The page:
Antibiotics in the environment, how they got there and why they are dangerous

We continue the topic of environmental pollution with antibiotics. We have already written about antibiotics in meat and other livestock products. But this is all about the shortcomings of animal breeding technology.

In theory, there should not be antibiotics in products, and if they appear, it means that the application technology has been violated. Or in the variant with honey – treatment was used with a violation of the deadlines, during the period of honey collection.
But the fact that the substance will sooner or later leave the animal and enter the environment is guaranteed. About 65% of the drug leaves the body unchanged.

The first and most alarming consequence is the emergence of mass resistance in many “wild” microorganisms. Including pathogens. Known diseases have only just begun to acquire adaptations for antibiotics, and treatment has become much more complicated.

But what happens when a newly emerging disease immediately becomes resistant to antibiotics?

In 2014, a WHO report in Geneva raised the issue of the global public health threat of antibiotic resistance. In patients in Europe, there has been a decrease in the effectiveness of treatment with standard antibiotics.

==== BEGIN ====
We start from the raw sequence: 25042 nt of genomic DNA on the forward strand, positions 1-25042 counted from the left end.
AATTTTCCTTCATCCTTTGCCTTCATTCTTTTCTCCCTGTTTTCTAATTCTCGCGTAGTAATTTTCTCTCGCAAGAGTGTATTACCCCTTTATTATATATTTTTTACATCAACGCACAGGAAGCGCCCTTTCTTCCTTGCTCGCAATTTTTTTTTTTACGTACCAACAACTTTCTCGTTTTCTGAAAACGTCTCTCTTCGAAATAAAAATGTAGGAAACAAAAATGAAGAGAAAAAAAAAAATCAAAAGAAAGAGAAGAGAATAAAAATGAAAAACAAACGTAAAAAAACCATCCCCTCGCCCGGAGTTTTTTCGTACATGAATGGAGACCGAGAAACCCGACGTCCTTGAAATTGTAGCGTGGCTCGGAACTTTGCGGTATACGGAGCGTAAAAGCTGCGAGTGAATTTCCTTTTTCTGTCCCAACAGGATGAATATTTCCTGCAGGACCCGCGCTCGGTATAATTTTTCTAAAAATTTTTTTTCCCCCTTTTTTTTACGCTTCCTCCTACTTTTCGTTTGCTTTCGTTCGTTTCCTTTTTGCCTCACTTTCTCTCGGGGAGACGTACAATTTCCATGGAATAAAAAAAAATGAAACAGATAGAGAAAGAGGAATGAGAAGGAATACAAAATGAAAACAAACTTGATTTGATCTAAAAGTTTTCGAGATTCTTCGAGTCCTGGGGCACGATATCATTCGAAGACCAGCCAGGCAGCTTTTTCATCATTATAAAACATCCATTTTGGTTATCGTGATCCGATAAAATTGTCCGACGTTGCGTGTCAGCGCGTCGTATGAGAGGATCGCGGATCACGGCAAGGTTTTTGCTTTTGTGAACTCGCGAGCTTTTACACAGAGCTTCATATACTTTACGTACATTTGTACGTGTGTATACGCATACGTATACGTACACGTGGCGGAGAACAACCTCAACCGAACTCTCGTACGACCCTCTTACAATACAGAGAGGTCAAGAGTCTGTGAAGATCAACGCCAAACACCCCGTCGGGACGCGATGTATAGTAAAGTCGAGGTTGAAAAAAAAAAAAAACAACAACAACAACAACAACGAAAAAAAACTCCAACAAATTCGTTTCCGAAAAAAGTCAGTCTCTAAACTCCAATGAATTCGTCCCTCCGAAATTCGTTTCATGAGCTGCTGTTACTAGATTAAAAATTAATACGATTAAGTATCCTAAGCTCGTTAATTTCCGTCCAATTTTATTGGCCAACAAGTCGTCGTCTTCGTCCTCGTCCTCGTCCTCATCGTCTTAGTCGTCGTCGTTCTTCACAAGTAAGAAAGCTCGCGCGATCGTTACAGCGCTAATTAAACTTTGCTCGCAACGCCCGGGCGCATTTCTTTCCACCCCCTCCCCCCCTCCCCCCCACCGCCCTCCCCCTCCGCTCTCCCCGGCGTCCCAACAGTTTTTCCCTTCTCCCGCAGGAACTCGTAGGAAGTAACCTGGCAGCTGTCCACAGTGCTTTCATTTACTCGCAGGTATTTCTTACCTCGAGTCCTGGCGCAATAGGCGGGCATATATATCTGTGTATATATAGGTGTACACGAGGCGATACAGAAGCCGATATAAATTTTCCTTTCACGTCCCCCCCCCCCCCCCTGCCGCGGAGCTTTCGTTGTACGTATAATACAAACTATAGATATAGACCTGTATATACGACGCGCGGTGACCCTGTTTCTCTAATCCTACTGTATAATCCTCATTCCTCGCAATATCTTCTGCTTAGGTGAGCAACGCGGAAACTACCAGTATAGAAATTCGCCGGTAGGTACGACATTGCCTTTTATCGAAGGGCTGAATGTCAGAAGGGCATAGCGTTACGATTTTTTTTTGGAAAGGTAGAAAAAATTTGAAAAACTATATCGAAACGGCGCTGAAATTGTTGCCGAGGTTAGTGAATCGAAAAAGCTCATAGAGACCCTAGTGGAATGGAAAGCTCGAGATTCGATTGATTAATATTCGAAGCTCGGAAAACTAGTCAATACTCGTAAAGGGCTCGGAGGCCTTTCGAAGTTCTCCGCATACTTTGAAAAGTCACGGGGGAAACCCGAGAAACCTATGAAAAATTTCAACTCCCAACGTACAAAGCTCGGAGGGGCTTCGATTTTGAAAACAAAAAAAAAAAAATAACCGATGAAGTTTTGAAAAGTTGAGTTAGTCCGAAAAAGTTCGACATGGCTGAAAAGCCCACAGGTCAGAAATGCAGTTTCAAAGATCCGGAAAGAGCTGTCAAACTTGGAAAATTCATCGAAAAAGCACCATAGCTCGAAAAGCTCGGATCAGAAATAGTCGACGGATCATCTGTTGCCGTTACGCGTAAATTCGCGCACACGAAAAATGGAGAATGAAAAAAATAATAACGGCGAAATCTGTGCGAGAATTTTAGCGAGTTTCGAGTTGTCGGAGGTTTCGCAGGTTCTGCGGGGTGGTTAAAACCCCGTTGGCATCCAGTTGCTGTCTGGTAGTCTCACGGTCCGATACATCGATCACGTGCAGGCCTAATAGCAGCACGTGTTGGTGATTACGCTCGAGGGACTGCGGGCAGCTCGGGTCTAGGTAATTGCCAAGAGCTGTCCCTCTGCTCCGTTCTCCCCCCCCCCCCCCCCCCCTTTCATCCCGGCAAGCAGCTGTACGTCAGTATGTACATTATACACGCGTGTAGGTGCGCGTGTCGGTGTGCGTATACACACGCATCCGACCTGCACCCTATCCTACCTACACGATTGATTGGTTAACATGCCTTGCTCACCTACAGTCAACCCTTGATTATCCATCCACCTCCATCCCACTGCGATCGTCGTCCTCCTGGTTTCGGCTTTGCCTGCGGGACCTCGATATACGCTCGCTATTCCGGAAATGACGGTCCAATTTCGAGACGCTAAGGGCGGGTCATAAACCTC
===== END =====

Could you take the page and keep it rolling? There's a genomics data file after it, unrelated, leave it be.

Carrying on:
By 2050, the death rate from antibiotic resistance is predicted to be higher than that from cancer.

Antibiotics dangerous in the environment

And livestock plays a major role here: According to statistics, 70% of all antibiotics consumed are in animal husbandry, which leads to the development of microbial resistance.

Antibiotics in the environment

If, after leaving a person, the medicine mainly gets to the treatment facilities, where it is partially (but not always completely) destroyed. Then runoff and other waste from farms enter the environment often untreated. And moreover, they are specially distributed in the environment, for example, in the form of manure or simply running water in the case of fish farms.

Thus “wild” microorganisms become resistant to tetracycline or amoxil even in arctic waters.

But the danger is not just drug resistance.

  • Antibiotics disrupt the operation of sewage treatment plants and composting.
  • Growth of some crops using manure as fertilizer.
  • They affect the growth of producers in natural marine ecosystems and consistently accumulate in fish (yes, not only DDT can do this).

At the same time, the effect of drugs is manifested in very low concentrations, many times lower than the threshold values calculated in the initial studies (1/20 of the minimum inhibitory concentration).

Antibiotics in the environment, how they got there and why they are dangerous

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